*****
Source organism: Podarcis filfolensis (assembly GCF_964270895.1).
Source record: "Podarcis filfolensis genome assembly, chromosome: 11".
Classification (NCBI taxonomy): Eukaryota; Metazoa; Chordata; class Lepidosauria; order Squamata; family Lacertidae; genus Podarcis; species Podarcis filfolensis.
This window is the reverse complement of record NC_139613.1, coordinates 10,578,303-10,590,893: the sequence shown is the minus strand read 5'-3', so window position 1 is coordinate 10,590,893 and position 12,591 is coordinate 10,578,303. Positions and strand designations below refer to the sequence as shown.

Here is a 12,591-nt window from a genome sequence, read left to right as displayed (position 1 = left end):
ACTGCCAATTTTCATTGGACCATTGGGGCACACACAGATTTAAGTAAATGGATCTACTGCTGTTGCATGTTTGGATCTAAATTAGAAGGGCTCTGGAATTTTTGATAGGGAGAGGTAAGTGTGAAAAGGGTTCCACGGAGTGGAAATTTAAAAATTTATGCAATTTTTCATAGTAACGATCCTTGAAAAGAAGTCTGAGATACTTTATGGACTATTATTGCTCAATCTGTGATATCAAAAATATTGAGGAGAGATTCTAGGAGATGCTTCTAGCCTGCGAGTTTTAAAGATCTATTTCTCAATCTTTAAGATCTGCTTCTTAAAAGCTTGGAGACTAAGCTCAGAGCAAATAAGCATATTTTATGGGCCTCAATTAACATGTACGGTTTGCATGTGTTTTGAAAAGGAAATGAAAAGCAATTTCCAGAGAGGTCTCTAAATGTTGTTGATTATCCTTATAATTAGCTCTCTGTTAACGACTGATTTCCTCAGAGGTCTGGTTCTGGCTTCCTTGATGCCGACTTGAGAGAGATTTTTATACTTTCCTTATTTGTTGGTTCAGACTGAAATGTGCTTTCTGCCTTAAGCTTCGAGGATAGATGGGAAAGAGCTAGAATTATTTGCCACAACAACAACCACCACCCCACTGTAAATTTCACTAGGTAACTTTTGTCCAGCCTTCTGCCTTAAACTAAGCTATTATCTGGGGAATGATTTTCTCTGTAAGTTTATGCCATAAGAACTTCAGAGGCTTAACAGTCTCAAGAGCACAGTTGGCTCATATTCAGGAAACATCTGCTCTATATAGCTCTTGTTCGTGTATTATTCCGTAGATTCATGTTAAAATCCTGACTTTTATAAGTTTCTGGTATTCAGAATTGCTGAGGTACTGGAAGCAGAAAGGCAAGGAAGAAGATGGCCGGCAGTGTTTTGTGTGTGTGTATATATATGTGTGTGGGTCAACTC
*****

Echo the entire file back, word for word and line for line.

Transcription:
Source organism: Podarcis filfolensis (assembly GCF_964270895.1).
Source record: "Podarcis filfolensis genome assembly, chromosome: 11".
Classification (NCBI taxonomy): Eukaryota; Metazoa; Chordata; class Lepidosauria; order Squamata; family Lacertidae; genus Podarcis; species Podarcis filfolensis.
This window is the reverse complement of record NC_139613.1, coordinates 10,578,303-10,590,893: the sequence shown is the minus strand read 5'-3', so window position 1 is coordinate 10,590,893 and position 12,591 is coordinate 10,578,303. Positions and strand designations below refer to the sequence as shown.

Here is a 12,591-nt window from a genome sequence, read left to right as displayed (position 1 = left end):
ACTGCCAATTTTCATTGGACCATTGGGGCACACACAGATTTAAGTAAATGGATCTACTGCTGTTGCATGTTTGGATCTAAATTAGAAGGGCTCTGGAATTTTTGATAGGGAGAGGTAAGTGTGAAAAGGGTTCCACGGAGTGGAAATTTAAAAATTTATGCAATTTTTCATAGTAACGATCCTTGAAAAGAAGTCTGAGATACTTTATGGACTATTATTGCTCAATCTGTGATATCAAAAATATTGAGGAGAGATTCTAGGAGATGCTTCTAGCCTGCGAGTTTTAAAGATCTATTTCTCAATCTTTAAGATCTGCTTCTTAAAAGCTTGGAGACTAAGCTCAGAGCAAATAAGCATATTTTATGGGCCTCAATTAACATGTACGGTTTGCATGTGTTTTGAAAAGGAAATGAAAAGCAATTTCCAGAGAGGTCTCTAAATGTTGTTGATTATCCTTATAATTAGCTCTCTGTTAACGACTGATTTCCTCAGAGGTCTGGTTCTGGCTTCCTTGATGCCGACTTGAGAGAGATTTTTATACTTTCCTTATTTGTTGGTTCAGACTGAAATGTGCTTTCTGCCTTAAGCTTCGAGGATAGATGGGAAAGAGCTAGAATTATTTGCCACAACAACAACCACCACCCCACTGTAAATTTCACTAGGTAACTTTTGTCCAGCCTTCTGCCTTAAACTAAGCTATTATCTGGGGAATGATTTTCTCTGTAAGTTTATGCCATAAGAACTTCAGAGGCTTAACAGTCTCAAGAGCACAGTTGGCTCATATTCAGGAAACATCTGCTCTATATAGCTCTTGTTCGTGTATTATTCCGTAGATTCATGTTAAAATCCTGACTTTTATAAGTTTCTGGTATTCAGAATTGCTGAGGTACTGGAAGCAGAAAGGCAAGGAAGAAGATGGCCGGCAGTGTTTTGTGTGTGTGTATATATATGTGTGTGGGTCAACTC